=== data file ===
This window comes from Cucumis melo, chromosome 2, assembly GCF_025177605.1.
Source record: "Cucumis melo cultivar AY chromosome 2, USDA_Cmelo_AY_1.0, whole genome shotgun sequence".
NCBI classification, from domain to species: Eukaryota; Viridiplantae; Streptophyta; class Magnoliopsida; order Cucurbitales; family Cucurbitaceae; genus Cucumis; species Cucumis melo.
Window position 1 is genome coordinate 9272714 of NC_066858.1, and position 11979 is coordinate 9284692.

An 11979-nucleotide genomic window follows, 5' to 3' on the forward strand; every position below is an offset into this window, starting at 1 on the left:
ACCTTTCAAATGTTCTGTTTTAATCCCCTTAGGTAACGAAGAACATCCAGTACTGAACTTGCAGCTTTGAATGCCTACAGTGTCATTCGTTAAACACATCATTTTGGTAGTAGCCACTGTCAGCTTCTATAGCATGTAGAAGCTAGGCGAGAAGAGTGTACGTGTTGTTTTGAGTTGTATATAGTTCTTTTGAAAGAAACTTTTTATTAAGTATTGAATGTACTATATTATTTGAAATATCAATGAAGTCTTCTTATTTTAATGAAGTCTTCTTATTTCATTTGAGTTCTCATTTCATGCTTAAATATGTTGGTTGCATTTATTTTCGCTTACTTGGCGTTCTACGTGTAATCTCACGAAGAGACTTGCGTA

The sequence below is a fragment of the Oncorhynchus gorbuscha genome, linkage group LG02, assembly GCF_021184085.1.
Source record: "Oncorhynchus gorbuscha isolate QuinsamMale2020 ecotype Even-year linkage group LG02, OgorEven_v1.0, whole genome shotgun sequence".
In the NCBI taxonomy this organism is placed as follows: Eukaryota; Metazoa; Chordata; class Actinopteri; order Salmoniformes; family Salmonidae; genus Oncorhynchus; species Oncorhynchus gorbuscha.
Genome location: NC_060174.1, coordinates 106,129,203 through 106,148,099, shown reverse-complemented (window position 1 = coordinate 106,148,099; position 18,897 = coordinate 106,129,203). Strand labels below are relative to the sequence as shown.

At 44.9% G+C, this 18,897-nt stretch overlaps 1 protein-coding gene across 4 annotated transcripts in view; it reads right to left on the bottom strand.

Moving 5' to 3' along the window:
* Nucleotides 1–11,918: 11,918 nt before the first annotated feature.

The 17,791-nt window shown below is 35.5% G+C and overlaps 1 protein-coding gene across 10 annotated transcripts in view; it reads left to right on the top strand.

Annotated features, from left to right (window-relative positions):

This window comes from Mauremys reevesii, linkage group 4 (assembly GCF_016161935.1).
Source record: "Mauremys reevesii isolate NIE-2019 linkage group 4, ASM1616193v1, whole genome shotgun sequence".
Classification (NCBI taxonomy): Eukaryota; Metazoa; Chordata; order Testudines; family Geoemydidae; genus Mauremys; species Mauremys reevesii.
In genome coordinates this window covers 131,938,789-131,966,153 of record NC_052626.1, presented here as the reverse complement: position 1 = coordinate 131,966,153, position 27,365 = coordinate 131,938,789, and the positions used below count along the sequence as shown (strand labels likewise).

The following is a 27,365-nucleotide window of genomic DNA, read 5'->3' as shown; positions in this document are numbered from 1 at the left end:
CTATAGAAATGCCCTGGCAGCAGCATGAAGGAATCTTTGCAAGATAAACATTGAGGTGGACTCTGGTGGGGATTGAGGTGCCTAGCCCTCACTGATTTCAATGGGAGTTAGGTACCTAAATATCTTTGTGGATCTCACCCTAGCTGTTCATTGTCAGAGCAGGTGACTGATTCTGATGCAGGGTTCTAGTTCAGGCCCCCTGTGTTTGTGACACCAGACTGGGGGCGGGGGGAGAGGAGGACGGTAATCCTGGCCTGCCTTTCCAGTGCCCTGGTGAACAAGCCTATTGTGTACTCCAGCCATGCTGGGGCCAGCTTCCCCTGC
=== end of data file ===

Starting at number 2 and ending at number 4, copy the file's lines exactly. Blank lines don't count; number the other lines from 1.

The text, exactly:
Source record: "Cucumis melo cultivar AY chromosome 2, USDA_Cmelo_AY_1.0, whole genome shotgun sequence".
NCBI classification, from domain to species: Eukaryota; Viridiplantae; Streptophyta; class Magnoliopsida; order Cucurbitales; family Cucurbitaceae; genus Cucumis; species Cucumis melo.
Window position 1 is genome coordinate 9272714 of NC_066858.1, and position 11979 is coordinate 9284692.